Few works of literature have done more to shape the way we imagine science and its d moral consequences than Frankenstein; or, The Modern Prometheus, Mary Shelley’s enduring tale of creation and responsibility. Frankenstein is a familiar narrative that helps to make sense of the often complex interplay between science, technology, and society. The story is a powerful lens through which we reckon with emerging technologies, conceptualize the research process, imagine the motivations and ethical struggles of scientists and engineers, and weigh the benefits of innovation with its unforeseen pitfalls. In collaboration with museums, science centers, libraries, research institutions, and other partners on its Frankenstein Bicentennial Project, Arizona State University conducts research, hosts public events, builds exhibitions, publishes books and articles, manages writing competitions, and launches innovative digital projects that use Frankenstein as a lens and/or exploring the novel’s colossal impact. In this session, we will discuss and seek feedback on two ongoing collaborative projects that bring experts together across disciplines and engage students and the public in playful deliberation around critical science and society issues.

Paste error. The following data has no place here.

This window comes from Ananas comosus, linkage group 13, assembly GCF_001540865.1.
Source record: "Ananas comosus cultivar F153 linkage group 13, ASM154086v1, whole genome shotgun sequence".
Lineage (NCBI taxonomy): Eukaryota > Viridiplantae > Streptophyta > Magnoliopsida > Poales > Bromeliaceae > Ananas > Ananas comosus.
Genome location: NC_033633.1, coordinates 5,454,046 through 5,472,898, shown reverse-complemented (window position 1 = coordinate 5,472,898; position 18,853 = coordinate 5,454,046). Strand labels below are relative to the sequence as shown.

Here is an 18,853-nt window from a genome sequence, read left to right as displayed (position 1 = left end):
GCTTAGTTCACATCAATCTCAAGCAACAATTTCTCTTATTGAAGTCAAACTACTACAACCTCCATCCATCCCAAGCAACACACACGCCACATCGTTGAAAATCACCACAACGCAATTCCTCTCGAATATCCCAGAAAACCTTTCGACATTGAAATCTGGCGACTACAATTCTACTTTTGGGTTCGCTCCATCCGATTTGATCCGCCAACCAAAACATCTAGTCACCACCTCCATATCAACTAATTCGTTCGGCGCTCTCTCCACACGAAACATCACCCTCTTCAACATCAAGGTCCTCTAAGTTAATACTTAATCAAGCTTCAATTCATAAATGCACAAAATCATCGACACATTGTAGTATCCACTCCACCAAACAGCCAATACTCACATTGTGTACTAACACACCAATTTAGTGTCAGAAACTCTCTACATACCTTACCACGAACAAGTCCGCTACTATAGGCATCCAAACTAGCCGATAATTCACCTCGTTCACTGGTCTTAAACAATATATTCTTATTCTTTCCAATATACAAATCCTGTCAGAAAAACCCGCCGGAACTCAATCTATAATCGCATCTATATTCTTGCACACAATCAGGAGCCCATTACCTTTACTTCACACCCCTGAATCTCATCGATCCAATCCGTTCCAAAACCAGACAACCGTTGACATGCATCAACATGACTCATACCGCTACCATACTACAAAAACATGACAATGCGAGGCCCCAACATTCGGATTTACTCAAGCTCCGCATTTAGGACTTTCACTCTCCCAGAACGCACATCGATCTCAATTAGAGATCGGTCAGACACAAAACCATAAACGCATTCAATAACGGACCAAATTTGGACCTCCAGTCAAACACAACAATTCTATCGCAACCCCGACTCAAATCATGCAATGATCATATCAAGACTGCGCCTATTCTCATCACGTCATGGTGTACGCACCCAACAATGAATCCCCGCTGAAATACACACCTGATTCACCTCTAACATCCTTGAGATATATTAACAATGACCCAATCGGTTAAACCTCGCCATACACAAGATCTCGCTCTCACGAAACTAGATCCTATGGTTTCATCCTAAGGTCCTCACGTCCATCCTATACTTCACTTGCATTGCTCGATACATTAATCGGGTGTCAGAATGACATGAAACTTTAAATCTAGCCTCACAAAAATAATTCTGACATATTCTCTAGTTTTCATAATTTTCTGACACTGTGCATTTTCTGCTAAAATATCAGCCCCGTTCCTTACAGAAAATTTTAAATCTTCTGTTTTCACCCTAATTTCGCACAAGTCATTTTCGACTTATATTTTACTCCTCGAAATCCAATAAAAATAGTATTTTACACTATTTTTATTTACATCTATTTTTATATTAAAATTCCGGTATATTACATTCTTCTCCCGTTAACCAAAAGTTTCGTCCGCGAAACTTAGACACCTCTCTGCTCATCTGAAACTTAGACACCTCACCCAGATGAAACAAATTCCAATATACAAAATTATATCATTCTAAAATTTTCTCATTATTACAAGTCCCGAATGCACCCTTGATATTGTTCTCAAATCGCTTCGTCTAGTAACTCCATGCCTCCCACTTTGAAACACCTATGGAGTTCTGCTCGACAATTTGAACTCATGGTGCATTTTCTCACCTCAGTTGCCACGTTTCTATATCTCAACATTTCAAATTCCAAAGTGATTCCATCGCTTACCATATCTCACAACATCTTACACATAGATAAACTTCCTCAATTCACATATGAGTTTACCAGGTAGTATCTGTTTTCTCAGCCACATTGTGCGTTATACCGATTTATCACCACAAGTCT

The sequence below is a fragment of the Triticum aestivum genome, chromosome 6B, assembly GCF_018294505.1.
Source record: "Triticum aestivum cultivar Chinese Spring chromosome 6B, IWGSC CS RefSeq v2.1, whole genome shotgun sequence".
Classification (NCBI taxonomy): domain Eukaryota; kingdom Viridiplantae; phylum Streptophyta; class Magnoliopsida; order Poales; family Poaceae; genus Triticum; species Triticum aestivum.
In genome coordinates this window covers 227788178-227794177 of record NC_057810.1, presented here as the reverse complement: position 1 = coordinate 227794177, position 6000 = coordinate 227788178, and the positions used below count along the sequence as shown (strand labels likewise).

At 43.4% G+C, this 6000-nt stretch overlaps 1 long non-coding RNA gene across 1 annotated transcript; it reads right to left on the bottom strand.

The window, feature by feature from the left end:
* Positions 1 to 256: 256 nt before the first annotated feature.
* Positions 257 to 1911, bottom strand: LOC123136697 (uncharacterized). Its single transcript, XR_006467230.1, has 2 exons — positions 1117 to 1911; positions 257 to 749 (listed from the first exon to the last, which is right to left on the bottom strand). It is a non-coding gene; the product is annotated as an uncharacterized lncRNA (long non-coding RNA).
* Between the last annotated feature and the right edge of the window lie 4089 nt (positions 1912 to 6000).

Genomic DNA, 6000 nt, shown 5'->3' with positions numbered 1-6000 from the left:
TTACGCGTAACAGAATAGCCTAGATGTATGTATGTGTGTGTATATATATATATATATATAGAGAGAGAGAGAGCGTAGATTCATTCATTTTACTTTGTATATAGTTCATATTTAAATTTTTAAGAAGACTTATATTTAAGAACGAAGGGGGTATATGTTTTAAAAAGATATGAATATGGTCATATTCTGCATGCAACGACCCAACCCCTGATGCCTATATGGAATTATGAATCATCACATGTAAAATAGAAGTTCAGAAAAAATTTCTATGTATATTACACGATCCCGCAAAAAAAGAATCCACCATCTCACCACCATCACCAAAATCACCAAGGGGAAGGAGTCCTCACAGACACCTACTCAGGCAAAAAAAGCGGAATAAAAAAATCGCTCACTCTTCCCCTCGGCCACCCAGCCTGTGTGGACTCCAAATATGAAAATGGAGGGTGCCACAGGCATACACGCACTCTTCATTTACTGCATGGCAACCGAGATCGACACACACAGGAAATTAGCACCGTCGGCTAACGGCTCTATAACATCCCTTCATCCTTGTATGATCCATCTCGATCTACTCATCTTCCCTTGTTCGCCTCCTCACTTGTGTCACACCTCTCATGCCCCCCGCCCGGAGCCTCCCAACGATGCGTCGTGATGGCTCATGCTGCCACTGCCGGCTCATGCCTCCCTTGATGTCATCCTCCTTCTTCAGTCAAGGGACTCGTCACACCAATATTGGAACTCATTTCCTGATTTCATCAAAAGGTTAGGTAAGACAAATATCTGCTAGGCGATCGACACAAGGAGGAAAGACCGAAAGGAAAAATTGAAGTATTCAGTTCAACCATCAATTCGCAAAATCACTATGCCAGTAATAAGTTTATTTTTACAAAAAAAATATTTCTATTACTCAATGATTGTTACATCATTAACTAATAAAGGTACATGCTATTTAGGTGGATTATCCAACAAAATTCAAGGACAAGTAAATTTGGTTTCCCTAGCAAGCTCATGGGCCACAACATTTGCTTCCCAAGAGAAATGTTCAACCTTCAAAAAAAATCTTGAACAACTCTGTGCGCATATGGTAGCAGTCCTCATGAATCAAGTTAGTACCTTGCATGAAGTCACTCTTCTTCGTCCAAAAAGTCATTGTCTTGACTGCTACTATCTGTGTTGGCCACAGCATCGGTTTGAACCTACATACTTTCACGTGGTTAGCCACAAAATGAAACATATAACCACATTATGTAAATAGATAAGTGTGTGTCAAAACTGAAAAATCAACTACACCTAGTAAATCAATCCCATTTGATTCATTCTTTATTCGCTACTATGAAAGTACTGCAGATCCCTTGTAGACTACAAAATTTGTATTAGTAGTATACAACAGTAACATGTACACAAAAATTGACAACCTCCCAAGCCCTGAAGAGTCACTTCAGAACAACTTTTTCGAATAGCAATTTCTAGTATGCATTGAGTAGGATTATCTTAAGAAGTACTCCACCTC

ASU Center for Science and the Imagination
Postdoctoral Fellow, Arizona State University, Center for Science and the Imagination
Joy McNally Brandow
Research Support Coordinator, Union of Concerned Scientists
Mary Shelly — 1818
Most frequently assigned work for reading.
Fear is embedded in discussion of sci/tech.
Transmedia concept — across all media
Single story across different platforms.
Transmedia as 21st century skill.
Work across media spaces.
- Frankenstein’s Workbench
- ARG — game
- Help learners develop STEM interest
- Developed digital literacy
- Awareness of issues around science and society
- Science artifacts for critical reflection.
- Science identity development through playful engagement.